Changing Land-Tenure Arrangements And Access To Primary Assets Under Globalization
Source: United Nations University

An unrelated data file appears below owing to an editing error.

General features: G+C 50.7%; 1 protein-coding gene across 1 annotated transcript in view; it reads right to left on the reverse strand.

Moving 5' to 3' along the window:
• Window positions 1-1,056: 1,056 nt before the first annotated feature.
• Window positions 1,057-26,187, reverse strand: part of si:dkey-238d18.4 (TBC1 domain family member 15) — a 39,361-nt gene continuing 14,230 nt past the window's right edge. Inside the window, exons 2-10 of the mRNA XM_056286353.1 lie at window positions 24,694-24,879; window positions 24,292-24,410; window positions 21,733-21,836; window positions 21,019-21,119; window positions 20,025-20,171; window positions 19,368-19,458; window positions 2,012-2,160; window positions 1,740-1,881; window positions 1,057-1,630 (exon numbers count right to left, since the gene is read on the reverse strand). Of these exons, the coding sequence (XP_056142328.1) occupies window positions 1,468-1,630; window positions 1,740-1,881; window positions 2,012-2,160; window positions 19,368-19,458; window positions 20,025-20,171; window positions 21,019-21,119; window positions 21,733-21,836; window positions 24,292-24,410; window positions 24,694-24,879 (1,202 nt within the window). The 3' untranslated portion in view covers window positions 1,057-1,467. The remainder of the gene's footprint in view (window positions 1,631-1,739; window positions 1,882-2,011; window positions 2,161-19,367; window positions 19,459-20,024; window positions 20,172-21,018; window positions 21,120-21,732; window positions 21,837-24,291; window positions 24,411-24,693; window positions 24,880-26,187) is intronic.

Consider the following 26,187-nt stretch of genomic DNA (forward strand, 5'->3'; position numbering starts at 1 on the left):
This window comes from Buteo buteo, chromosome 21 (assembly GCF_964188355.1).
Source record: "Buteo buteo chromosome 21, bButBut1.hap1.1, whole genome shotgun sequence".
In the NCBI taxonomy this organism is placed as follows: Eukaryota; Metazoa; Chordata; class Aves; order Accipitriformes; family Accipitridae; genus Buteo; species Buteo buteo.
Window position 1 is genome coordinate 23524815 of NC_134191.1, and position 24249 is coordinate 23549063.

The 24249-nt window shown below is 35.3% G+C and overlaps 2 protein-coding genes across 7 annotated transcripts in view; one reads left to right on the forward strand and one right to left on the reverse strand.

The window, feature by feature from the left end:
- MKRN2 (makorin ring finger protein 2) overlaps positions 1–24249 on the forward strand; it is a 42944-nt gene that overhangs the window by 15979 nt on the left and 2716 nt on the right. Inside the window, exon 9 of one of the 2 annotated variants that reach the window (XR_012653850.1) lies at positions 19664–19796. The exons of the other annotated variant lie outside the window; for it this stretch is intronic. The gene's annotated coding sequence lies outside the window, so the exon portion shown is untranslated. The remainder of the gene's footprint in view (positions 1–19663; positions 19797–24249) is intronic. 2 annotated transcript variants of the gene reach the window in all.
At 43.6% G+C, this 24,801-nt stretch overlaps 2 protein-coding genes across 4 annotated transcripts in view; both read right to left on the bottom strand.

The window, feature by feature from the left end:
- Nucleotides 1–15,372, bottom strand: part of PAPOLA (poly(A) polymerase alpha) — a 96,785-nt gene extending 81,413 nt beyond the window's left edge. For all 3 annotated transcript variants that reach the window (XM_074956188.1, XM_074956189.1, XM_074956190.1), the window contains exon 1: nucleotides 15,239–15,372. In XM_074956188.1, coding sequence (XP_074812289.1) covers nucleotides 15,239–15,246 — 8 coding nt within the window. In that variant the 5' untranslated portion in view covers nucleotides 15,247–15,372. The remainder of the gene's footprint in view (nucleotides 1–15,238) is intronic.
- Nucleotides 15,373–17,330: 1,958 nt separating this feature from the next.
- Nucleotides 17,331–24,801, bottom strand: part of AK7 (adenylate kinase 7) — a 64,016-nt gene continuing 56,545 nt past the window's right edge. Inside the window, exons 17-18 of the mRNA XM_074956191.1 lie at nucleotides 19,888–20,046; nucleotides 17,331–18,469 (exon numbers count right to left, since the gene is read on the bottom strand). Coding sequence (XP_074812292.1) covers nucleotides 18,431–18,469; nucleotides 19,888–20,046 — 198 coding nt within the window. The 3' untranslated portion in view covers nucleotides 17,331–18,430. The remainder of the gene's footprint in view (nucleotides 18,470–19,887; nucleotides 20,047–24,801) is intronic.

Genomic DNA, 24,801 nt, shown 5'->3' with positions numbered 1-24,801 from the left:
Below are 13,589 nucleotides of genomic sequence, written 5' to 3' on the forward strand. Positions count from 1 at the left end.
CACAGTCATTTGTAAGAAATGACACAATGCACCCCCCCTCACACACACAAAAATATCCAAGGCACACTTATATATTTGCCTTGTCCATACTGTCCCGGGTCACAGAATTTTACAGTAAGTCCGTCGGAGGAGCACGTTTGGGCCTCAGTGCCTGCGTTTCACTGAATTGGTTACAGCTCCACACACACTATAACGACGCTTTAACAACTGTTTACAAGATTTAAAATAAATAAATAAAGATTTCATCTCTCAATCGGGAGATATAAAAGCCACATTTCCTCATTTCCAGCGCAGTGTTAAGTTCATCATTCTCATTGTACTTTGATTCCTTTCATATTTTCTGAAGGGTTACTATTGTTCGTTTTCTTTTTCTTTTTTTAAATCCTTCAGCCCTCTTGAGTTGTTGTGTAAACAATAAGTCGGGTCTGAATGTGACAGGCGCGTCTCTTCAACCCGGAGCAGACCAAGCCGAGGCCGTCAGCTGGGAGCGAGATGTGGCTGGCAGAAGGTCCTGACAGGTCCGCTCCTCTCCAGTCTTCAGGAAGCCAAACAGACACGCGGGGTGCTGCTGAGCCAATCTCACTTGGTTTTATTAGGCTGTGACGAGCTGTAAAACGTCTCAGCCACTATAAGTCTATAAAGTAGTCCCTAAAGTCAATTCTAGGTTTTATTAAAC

This paper illustrates how, in relation to globalization, formal and informal land institutions are prone to generate conflict over land rights and examines the implications of such conflicts on security levels of access to primary assets for the poor in two villages in Cameroon - Vekovi and Ekona. The land laws in Cameroon are an outcome of its colonial heritage and exist alongside the communal tenure system. As the issue of land awareness comes to the fore, engendered partly by population pressure, relative price changes and the commoditization of land, conflicts develop: farmer - grazer conflicts in Vekovi, and farmer - farmer and indigenous people - state conflicts in Ekona.